Wait to Fertilize Your Lawn?

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Don’t let an unseasonably warm day fool you into fertilizing your lawn. The timing, nutrient ratio and amount of lawn fertilizer depends on the variety of grass you’re working with but generally, fertilize when grass is actively growing. Although one type doesn’t fit all situations, here in the eastern piedmont we have success with both warm and cool-season grass varieties that are adapted to our location. Getting the “perfect” lawn depends on what your needs are for use, looks, wear and tear as well as available resources of time and money. Proper fertilization is certainly a part of putting together a workable plan.

For best results, know the plants that make up your lawn and plan for what their needs are. Cool-season grasses include: Tall fescue, Kentucky bluegrass, Perennial ryegrass, Fine fescue. Warm-season grasses such as Bermudagrass, Bahiagrass, Zoysia, Centipede, and St. Augustine perform as well. Warm season grasses slowly green up in the spring, and don’t need fertilizer until about two weeks after they’ve started to green up. Apply too soon and it may be wasted. It’s best to fertilize cool season grasses in the fall. But if you forgot to fertilize your lawn last autumn, do it early this spring. Nitrogen (N), Phosphorus (P) and Potassium (K) typically get the most attention as they are the nutrients usually added to the soil at regular intervals, in larger amounts and are listed in this order on most bags of fertilizer. The numbers relate to the ratio of each nutrient in the formula.

A soil test should be made every two or three years to determine the amounts of lime for the correct pH and acidity levels, and the concentrations of nutrients needed by your lawn. Centipede grass is somewhat of a special case, since it likes acidic soils with a pH close to 5.5, typical of NC native soils, and low levels of phosphorus. It may not require the addition of lime and phosphorus, but you’ll want reliable soil test information to know what you’re starting with in your soil. Most of the year (generally April through November), routine NCDA&CS soil tests are provided at “no direct cost” to N.C. residents because of funding derived from a statewide fee on commercial fertilizer. From Thanksgiving through March, a peak-season fee of $4 is charged for the processing of all soil samples. Soil test kits with instructions, information forms, sample boxes are available at North Carolina Cooperative Extension, Lee County Center.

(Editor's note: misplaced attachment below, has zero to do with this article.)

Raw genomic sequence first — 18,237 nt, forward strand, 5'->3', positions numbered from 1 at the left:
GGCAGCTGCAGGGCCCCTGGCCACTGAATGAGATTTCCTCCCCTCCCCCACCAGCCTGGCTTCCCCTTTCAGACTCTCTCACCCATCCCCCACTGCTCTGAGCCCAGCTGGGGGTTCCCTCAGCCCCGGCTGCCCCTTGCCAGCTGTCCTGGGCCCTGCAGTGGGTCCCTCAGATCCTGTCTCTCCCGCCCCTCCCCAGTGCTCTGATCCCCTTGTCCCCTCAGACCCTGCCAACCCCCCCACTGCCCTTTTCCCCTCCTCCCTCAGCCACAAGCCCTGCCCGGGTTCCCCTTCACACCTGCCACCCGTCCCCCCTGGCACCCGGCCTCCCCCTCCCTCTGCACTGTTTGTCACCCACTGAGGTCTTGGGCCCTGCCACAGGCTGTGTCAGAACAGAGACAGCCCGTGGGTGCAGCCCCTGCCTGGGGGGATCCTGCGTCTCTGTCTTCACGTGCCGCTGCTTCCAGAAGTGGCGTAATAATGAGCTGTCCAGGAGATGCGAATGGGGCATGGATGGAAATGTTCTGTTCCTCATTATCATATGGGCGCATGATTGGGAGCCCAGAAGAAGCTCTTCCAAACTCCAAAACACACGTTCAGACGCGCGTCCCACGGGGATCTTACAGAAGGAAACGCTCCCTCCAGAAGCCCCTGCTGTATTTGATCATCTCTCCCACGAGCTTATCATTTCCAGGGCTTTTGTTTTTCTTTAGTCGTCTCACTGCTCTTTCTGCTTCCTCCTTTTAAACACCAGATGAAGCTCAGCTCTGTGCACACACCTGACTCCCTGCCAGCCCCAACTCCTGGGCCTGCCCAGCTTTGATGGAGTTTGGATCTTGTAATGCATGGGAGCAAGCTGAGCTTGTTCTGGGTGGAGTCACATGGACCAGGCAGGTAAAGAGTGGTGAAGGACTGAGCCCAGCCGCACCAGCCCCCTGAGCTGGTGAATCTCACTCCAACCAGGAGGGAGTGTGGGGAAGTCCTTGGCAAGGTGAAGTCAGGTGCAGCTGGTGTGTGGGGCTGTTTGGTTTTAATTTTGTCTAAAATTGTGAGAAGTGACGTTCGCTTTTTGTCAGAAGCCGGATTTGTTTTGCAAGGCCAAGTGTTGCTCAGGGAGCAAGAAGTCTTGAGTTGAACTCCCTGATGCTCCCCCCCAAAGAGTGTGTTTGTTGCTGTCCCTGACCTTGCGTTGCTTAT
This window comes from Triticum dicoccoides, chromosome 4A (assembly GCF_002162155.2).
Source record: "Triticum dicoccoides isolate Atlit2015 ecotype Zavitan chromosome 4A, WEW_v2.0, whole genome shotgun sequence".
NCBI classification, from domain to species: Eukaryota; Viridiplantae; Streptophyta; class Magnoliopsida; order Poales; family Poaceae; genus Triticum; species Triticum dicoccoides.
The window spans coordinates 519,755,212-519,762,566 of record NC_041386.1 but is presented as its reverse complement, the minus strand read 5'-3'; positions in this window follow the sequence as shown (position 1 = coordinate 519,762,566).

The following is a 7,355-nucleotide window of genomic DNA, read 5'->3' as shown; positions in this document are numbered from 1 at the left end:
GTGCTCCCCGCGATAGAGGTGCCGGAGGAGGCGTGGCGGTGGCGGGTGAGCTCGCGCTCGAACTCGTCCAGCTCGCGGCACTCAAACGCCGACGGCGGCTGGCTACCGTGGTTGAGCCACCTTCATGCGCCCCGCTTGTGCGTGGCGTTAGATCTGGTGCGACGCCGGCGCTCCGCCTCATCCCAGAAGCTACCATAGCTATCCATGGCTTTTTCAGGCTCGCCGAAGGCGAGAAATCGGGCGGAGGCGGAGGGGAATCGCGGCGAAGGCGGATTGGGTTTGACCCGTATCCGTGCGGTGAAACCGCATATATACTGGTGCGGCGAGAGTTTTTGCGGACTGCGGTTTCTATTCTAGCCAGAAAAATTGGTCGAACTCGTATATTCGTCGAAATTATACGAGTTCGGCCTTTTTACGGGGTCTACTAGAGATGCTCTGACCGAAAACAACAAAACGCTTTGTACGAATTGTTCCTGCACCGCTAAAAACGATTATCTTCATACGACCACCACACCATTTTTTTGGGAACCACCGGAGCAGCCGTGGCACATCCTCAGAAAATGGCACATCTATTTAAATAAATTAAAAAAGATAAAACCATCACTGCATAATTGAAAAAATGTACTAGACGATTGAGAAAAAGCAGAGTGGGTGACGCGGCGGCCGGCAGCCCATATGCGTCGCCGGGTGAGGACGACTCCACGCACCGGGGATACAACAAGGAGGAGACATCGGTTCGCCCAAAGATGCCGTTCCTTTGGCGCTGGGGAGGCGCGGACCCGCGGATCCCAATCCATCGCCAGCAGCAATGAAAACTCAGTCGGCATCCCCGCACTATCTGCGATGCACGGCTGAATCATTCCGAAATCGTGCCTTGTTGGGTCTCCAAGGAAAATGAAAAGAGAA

Developing a plan for a great looking lawn includes establishing a schedule for first and last fertilization applications in the growing season, as well as best cultural and pest management practices. These activities will help your lawn survive, resist disease and green up nicely.

The Master Gardener program is open to anyone 18 or older, with an interest in gardening and a willingness to use their knowledge, experience and enthusiasm to make a positive impact on Lee County.

No previous training is necessary to become an Extension Master Gardener volunteer, just a desire to volunteer in our community and a passion for gardening. Under the guidance of Extension Agents, volunteers complete a 40-hour training program, pass an examination, and complete a 40-hour internship. To remain active in the program volunteers must perform a minimum of 20 hours of volunteer outreach service and 10 hours of continuing education each year.

Our last free upcoming information session to learn what it means to be an Extension Master Gardener Volunteer and how to become one in Lee County will be offered at the following location:

Saturday, February 10 from 10-11 a.m.

McSwain Extension Education Center – 2420 Tramway Road, Sanford, NC 27332

Please contact the N.C. Cooperative Extension Center -Lee County at 919-775-5624 or email me at minda_daughtry@ncsu.edu for more information.

Minda Daughtry is the Horticulture Agent for North Carolina Cooperative Extension in Lee County.